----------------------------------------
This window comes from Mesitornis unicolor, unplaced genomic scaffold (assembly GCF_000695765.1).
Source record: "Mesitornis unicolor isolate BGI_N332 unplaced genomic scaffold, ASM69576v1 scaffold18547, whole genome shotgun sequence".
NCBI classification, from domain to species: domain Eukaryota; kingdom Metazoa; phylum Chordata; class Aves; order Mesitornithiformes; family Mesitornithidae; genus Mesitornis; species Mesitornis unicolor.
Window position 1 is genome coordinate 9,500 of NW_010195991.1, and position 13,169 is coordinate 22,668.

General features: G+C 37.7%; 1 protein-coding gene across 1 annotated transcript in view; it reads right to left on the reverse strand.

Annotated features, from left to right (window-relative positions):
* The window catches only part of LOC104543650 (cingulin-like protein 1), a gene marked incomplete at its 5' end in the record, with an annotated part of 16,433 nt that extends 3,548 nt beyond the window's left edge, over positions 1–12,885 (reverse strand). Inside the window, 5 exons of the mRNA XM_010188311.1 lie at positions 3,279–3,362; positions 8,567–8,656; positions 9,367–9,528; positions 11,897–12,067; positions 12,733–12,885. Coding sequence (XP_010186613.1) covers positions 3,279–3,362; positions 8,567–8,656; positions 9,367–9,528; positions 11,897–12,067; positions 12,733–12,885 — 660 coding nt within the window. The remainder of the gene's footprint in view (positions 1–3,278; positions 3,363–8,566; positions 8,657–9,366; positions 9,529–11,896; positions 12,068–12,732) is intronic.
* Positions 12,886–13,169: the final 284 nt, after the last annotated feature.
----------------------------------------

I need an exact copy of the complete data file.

This window comes from Mesitornis unicolor, unplaced genomic scaffold (assembly GCF_000695765.1).
Source record: "Mesitornis unicolor isolate BGI_N332 unplaced genomic scaffold, ASM69576v1 scaffold18547, whole genome shotgun sequence".
NCBI classification, from domain to species: domain Eukaryota; kingdom Metazoa; phylum Chordata; class Aves; order Mesitornithiformes; family Mesitornithidae; genus Mesitornis; species Mesitornis unicolor.
Window position 1 is genome coordinate 9,500 of NW_010195991.1, and position 13,169 is coordinate 22,668.

General features: G+C 37.7%; 1 protein-coding gene across 1 annotated transcript in view; it reads right to left on the reverse strand.

Annotated features, from left to right (window-relative positions):
* The window catches only part of LOC104543650 (cingulin-like protein 1), a gene marked incomplete at its 5' end in the record, with an annotated part of 16,433 nt that extends 3,548 nt beyond the window's left edge, over positions 1–12,885 (reverse strand). Inside the window, 5 exons of the mRNA XM_010188311.1 lie at positions 3,279–3,362; positions 8,567–8,656; positions 9,367–9,528; positions 11,897–12,067; positions 12,733–12,885. Coding sequence (XP_010186613.1) covers positions 3,279–3,362; positions 8,567–8,656; positions 9,367–9,528; positions 11,897–12,067; positions 12,733–12,885 — 660 coding nt within the window. The remainder of the gene's footprint in view (positions 1–3,278; positions 3,363–8,566; positions 8,657–9,366; positions 9,529–11,896; positions 12,068–12,732) is intronic.
* Positions 12,886–13,169: the final 284 nt, after the last annotated feature.